We thought we’d start an occasional series looking at some of the common misconceptions surrounding divorce and civil partnership dissolution. There’s a great deal that people don’t understand about the way the process works, and because divorce is still, to an extent, “taboo” in polite society it’s not easy to get information out there about the mechanics of it all. It’s such an emotive subject, too, that people are sometimes scared to speak about it. Our aim is to make the information available here, in case it’s helpful to anyone struggling to find answers for themselves or for a friend.
The most shocking thing about divorce for many people is the fact that if someone has had an affair, or been violent, or behaved dreadfully in a marriage or a civil partnership, this has no effect on the way the law approaches the division of finances in most circumstances. Husbands can find it difficult to accept that the law allows a wife (who may or may not work) to start a new relationship, leave and take the children to live elsewhere, and still achieve a court order giving her a house and a regular maintenance payment from him. Equally, wives whose husbands leave find it difficult to accept that through no fault of their own they may have lost their financial security and/or become dependent on benefits, as what was enough to run a household during the marriage is not enough to support two after separation. The question that both tend to ask is “why do I get punished when it wasn’t my fault?”
The first thing to say is that the courts make their decisions about financial division on divorce on the basis of a list of criteria set out in s25 of the Matrimonial Causes Act 1973 – you can find out more about that by downloading our financial principles factsheet here. This list of things to consider means that the court looks carefully at criteria such as each person’s needs and what resources they have to fulfil them, their ages, their earning capacities and standards of living. The court’s first consideration in sorting out finances is the children, which in practice will mean that whichever parent is the children’s primary carer will have priority in terms of the resources allocated for housing, and a greater need for income.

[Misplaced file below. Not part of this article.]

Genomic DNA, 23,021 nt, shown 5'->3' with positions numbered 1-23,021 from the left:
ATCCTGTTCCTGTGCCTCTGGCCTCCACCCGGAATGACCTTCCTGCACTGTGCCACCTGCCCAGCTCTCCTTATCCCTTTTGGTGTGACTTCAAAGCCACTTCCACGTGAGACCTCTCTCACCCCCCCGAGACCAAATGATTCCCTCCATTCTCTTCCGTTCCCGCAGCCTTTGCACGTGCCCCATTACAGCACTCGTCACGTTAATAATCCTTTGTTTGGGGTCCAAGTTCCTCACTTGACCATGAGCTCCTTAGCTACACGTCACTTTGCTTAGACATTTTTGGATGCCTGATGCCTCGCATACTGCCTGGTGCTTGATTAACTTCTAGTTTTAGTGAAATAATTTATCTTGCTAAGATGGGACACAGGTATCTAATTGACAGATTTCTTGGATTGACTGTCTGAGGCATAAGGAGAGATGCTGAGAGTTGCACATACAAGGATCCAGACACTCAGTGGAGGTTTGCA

The court’s view in most cases is that whatever bad behaviour has gone before is irrelevant to these pivotal questions of how to fulfil each person’s needs going forward. In most cases, there isn’t enough to go around in any event, so there’s simply no scope to think about past misdemeanours.
Despite these clear principles, in fact “conduct” remains a factor that the court can take into account under s25 of the Matrimonial Causes Act. The court will consider behaviour relevant to financial division in two broad circumstances: if one party has behaved so badly that the conduct is “gross and obvious” and it would be wrong for the court not to take it into account, or if the bad behaviour has caused significant financial loss. In the latter circumstances this could be irresponsible gambling, for instance, but not a bad business decision; in the former, it may be extreme domestic abuse causing long-lasting effects. Matters short of that simply don’t affect the court’s judgment.
The main reason that the law keeps such tight control over what constitutes “conduct” is that the court is engaged in a future-focused task to determine each person’s financial entitlement. If the court were to allow consideration of who left whom and why to affect its judgment, it would have to make moral evaluations of each person’s behaviour throughout the marriage, rather than concentrating on a legal analysis. The court time required to hear full argument on these matters would be massive, and cross-examination would be a mud-slinging exercise which would entrench each person’s position and make it even more difficult for each of them and the children to move on. Also, allowing marital misdeeds to affect the way the court divides finances would run the risk that the children could be disadvantaged – what if their primary carer were the one who had affairs, had a temper, or regularly spent too much on shopping (according to the other parent)? Would it be right to restrict the children’s living standards to punish that parent?
The law’s approach to conduct in financial division after divorce or dissolution reinforces the fact that court’s exercise is a legal one not a moral one. Financial matters are judged by objective evaluations of relevant matters – those in s25 – and not on an analysis of what was/wasn’t or should have/have not been done in relation to the marriage. We hope that for those going through divorce or dissolution, it is some comfort to know that the courts do not make moral judgments unless the circumstances are extreme. However, we also understand that for some people, the objectivity of the court’s approach counteracts their personal notion of the concept of fairness. Please do contact us or comment below if you have any thoughts on this matter that you would like to share.